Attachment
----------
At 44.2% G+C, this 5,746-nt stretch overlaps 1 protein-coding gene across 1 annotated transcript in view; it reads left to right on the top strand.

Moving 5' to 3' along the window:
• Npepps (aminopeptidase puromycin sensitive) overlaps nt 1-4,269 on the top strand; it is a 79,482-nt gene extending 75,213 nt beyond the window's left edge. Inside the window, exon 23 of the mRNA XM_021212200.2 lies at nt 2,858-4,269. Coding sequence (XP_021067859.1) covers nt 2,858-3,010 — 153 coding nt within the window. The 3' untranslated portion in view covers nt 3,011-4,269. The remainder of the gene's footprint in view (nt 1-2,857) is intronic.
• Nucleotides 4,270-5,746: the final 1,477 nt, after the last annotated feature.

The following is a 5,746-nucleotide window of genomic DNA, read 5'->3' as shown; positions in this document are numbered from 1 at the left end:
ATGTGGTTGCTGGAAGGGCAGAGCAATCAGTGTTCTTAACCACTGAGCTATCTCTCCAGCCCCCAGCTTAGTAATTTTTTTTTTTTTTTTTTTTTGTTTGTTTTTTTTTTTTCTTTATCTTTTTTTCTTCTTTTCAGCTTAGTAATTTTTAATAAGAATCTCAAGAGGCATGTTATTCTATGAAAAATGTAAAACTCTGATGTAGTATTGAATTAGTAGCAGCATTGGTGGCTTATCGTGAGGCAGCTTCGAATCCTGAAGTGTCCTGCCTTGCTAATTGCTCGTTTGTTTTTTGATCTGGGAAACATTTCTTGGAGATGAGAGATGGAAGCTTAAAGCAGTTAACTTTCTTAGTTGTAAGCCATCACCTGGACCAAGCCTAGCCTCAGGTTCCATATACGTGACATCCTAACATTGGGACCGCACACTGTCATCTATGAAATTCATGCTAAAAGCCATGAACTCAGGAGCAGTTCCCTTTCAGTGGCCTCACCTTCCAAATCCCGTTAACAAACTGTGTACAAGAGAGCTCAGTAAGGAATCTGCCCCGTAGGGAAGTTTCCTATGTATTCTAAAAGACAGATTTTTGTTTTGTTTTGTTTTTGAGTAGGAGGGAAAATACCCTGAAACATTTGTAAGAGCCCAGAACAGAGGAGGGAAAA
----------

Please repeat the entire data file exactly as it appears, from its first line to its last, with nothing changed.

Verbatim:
At 44.2% G+C, this 5,746-nt stretch overlaps 1 protein-coding gene across 1 annotated transcript in view; it reads left to right on the top strand.

Moving 5' to 3' along the window:
• Npepps (aminopeptidase puromycin sensitive) overlaps nt 1-4,269 on the top strand; it is a 79,482-nt gene extending 75,213 nt beyond the window's left edge. Inside the window, exon 23 of the mRNA XM_021212200.2 lies at nt 2,858-4,269. Coding sequence (XP_021067859.1) covers nt 2,858-3,010 — 153 coding nt within the window. The 3' untranslated portion in view covers nt 3,011-4,269. The remainder of the gene's footprint in view (nt 1-2,857) is intronic.
• Nucleotides 4,270-5,746: the final 1,477 nt, after the last annotated feature.

The following is a 5,746-nucleotide window of genomic DNA, read 5'->3' as shown; positions in this document are numbered from 1 at the left end:
ATGTGGTTGCTGGAAGGGCAGAGCAATCAGTGTTCTTAACCACTGAGCTATCTCTCCAGCCCCCAGCTTAGTAATTTTTTTTTTTTTTTTTTTTTGTTTGTTTTTTTTTTTTCTTTATCTTTTTTTCTTCTTTTCAGCTTAGTAATTTTTAATAAGAATCTCAAGAGGCATGTTATTCTATGAAAAATGTAAAACTCTGATGTAGTATTGAATTAGTAGCAGCATTGGTGGCTTATCGTGAGGCAGCTTCGAATCCTGAAGTGTCCTGCCTTGCTAATTGCTCGTTTGTTTTTTGATCTGGGAAACATTTCTTGGAGATGAGAGATGGAAGCTTAAAGCAGTTAACTTTCTTAGTTGTAAGCCATCACCTGGACCAAGCCTAGCCTCAGGTTCCATATACGTGACATCCTAACATTGGGACCGCACACTGTCATCTATGAAATTCATGCTAAAAGCCATGAACTCAGGAGCAGTTCCCTTTCAGTGGCCTCACCTTCCAAATCCCGTTAACAAACTGTGTACAAGAGAGCTCAGTAAGGAATCTGCCCCGTAGGGAAGTTTCCTATGTATTCTAAAAGACAGATTTTTGTTTTGTTTTGTTTTTGAGTAGGAGGGAAAATACCCTGAAACATTTGTAAGAGCCCAGAACAGAGGAGGGAAAA